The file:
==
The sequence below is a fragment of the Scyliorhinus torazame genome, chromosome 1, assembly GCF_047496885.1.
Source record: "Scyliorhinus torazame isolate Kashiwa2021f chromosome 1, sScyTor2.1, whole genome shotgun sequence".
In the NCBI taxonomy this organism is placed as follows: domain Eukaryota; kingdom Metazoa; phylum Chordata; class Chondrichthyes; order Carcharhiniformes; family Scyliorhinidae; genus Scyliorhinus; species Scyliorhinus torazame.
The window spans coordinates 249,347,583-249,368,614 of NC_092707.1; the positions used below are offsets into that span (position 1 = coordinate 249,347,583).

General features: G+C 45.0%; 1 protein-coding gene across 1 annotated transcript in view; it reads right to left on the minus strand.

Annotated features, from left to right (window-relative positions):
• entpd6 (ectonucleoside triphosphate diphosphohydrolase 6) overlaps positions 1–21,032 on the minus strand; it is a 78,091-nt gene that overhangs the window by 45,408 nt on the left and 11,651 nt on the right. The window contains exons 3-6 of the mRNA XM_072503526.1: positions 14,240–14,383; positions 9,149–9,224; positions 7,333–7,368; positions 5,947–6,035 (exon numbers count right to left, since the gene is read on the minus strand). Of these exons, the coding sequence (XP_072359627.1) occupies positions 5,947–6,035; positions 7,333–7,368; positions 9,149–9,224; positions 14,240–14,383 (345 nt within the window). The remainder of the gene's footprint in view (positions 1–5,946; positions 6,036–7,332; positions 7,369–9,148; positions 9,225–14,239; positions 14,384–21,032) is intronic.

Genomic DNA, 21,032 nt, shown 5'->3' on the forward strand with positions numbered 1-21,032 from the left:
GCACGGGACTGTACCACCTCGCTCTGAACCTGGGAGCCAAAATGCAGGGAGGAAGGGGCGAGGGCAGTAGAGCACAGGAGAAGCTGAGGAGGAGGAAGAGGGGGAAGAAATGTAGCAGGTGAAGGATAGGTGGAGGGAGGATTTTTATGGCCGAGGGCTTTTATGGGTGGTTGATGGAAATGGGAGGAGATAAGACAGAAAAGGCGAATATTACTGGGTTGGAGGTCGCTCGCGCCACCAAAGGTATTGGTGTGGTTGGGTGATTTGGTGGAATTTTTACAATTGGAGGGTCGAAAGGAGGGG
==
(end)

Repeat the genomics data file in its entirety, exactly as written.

The sequence below is a fragment of the Scyliorhinus torazame genome, chromosome 1, assembly GCF_047496885.1.
Source record: "Scyliorhinus torazame isolate Kashiwa2021f chromosome 1, sScyTor2.1, whole genome shotgun sequence".
In the NCBI taxonomy this organism is placed as follows: domain Eukaryota; kingdom Metazoa; phylum Chordata; class Chondrichthyes; order Carcharhiniformes; family Scyliorhinidae; genus Scyliorhinus; species Scyliorhinus torazame.
The window spans coordinates 249,347,583-249,368,614 of NC_092707.1; the positions used below are offsets into that span (position 1 = coordinate 249,347,583).

General features: G+C 45.0%; 1 protein-coding gene across 1 annotated transcript in view; it reads right to left on the minus strand.

Annotated features, from left to right (window-relative positions):
• entpd6 (ectonucleoside triphosphate diphosphohydrolase 6) overlaps positions 1–21,032 on the minus strand; it is a 78,091-nt gene that overhangs the window by 45,408 nt on the left and 11,651 nt on the right. The window contains exons 3-6 of the mRNA XM_072503526.1: positions 14,240–14,383; positions 9,149–9,224; positions 7,333–7,368; positions 5,947–6,035 (exon numbers count right to left, since the gene is read on the minus strand). Of these exons, the coding sequence (XP_072359627.1) occupies positions 5,947–6,035; positions 7,333–7,368; positions 9,149–9,224; positions 14,240–14,383 (345 nt within the window). The remainder of the gene's footprint in view (positions 1–5,946; positions 6,036–7,332; positions 7,369–9,148; positions 9,225–14,239; positions 14,384–21,032) is intronic.

Genomic DNA, 21,032 nt, shown 5'->3' on the forward strand with positions numbered 1-21,032 from the left:
GCACGGGACTGTACCACCTCGCTCTGAACCTGGGAGCCAAAATGCAGGGAGGAAGGGGCGAGGGCAGTAGAGCACAGGAGAAGCTGAGGAGGAGGAAGAGGGGGAAGAAATGTAGCAGGTGAAGGATAGGTGGAGGGAGGATTTTTATGGCCGAGGGCTTTTATGGGTGGTTGATGGAAATGGGAGGAGATAAGACAGAAAAGGCGAATATTACTGGGTTGGAGGTCGCTCGCGCCACCAAAGGTATTGGTGTGGTTGGGTGATTTGGTGGAATTTTTACAATTGGAGGGTCGAAAGGAGGGG